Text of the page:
Encourage the participation of industry mentors from sponsoring firms.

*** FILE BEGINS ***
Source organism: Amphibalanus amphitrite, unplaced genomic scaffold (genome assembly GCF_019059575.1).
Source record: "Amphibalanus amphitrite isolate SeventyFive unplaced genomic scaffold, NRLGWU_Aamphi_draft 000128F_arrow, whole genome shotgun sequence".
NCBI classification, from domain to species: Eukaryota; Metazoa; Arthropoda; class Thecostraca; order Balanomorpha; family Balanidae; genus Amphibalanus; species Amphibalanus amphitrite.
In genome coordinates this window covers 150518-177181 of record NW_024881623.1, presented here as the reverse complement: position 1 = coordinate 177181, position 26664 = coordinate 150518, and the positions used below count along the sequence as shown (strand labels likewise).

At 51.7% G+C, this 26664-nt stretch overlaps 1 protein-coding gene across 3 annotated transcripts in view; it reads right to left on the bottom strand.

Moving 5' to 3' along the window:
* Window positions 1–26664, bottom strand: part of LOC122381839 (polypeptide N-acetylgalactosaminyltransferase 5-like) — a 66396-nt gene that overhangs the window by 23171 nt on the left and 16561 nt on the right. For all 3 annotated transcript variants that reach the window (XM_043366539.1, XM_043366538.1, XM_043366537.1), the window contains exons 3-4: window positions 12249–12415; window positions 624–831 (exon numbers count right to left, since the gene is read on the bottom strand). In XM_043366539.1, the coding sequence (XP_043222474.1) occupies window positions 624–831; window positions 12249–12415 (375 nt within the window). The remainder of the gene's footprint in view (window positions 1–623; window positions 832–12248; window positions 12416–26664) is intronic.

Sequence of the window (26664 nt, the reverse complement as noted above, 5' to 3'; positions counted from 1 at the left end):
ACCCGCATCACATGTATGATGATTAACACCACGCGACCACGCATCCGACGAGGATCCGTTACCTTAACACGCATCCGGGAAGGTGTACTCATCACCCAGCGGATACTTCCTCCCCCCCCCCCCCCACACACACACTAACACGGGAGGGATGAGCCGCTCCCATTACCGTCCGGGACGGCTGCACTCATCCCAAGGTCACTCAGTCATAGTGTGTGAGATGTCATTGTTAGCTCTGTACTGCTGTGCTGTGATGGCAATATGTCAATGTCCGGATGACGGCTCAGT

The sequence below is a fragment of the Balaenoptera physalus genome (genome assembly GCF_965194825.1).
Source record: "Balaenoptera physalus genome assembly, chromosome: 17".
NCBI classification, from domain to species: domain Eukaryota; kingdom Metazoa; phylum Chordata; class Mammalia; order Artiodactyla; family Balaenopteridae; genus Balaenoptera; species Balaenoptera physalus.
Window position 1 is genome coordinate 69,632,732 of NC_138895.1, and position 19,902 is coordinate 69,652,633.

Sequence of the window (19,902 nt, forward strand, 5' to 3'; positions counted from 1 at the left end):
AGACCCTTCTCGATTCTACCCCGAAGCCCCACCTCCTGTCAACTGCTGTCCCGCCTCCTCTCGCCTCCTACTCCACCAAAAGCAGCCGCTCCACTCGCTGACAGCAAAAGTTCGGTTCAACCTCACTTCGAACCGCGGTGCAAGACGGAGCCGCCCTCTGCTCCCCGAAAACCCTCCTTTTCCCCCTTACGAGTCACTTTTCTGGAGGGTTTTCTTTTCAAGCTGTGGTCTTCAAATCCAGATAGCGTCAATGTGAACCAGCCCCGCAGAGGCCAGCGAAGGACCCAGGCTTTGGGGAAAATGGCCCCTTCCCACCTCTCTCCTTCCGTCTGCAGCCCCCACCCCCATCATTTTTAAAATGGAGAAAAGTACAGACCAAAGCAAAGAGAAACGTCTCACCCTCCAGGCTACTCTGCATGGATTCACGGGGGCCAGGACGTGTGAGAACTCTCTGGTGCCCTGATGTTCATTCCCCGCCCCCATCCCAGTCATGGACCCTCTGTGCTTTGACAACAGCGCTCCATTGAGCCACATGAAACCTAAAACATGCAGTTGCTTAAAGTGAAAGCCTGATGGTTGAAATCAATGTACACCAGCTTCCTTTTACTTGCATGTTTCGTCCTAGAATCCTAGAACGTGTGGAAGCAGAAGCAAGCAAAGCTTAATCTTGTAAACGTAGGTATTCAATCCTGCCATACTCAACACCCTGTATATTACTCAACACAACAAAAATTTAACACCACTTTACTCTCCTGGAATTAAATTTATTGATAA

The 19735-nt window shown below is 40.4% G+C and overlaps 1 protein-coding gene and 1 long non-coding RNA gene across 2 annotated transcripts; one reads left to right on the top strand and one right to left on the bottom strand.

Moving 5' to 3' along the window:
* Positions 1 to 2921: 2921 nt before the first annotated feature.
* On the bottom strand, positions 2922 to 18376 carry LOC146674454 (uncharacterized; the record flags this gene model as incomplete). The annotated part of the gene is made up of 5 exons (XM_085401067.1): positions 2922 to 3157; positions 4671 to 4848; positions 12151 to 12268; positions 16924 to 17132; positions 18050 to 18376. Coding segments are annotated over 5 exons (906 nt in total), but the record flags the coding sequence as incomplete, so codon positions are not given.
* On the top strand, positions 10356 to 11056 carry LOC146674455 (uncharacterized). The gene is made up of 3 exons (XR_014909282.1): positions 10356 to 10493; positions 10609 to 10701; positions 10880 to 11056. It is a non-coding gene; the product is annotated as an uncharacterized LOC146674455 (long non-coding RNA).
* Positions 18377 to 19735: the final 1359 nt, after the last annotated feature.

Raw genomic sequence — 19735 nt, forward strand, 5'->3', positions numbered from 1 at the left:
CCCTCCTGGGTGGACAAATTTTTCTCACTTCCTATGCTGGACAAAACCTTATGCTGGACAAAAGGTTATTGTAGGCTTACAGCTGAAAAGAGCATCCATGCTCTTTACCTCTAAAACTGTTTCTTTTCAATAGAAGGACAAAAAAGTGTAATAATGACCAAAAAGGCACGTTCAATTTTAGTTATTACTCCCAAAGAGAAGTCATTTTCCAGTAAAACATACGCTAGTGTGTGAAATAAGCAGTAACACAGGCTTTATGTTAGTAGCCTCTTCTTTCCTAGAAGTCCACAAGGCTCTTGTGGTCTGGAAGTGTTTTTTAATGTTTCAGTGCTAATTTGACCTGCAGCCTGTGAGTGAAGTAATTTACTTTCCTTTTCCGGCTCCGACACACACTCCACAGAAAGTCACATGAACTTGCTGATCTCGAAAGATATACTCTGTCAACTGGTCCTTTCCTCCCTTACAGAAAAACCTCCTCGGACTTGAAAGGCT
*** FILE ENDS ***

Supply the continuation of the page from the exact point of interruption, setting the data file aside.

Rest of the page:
I have seen first-hand how valuable a rightly timed advice from a seasoned industry participant can have on a venture's path to success. One one occasion, it led to funding and in other to a pivot away from the established path. Given The Engine's focus on hard-tech, which requires longer development cycles and more capital than apps or software-based startups, adding corporate partners would give startups access to knowledge about markets and business operations that may accelerate product-market fit or failure. The general idea is to create a large portfolio of corporate partners, each of which would assign individuals who have responsibility to identify talent and innovative ideas on behalf of the corporate business units. If my experience is any guide, these people often know how to navigate internal corporate networks and can quickly identify the right person for startups seeking to validate or invalidate business hypothesis. Corporate partners would join a membership-style program for an annual fee that generates discretionary funds to The Engine. The difference between this kind of membership and other accelerator sponsorships is that it's process would be structured to focus on helping the startups find contacts at the company to validate the business hypothesis. The company commits to helping the startups following a disciplined process. Why would companies join? Three reasons: a) The Engine is investing and de-risking the companies. These are not R&D projects. These are teams seeking to change the world through a new venture founded on applied science and engineering principles; b) The Engine's portfolio fits better with industry because of startups' focus on solving hard-problems. This affords companies access to innovative startups in a wide-range of industries and applications that are solving real problems and not just riding a fast money-making wave; and c) it's another vehicle for engaging with MIT and the broader innovation ecosystem. Many corporations want to engage with the Boston community of innovators. They visit CIC, MIT's ILP, Deshpande, etc. but none of these centers offer capital, equipment and mentoring that combined offer the opportunity to lower capital costs of starting and de-risking hard-tech ventures. This de-risking would make corporate partners eager to engage.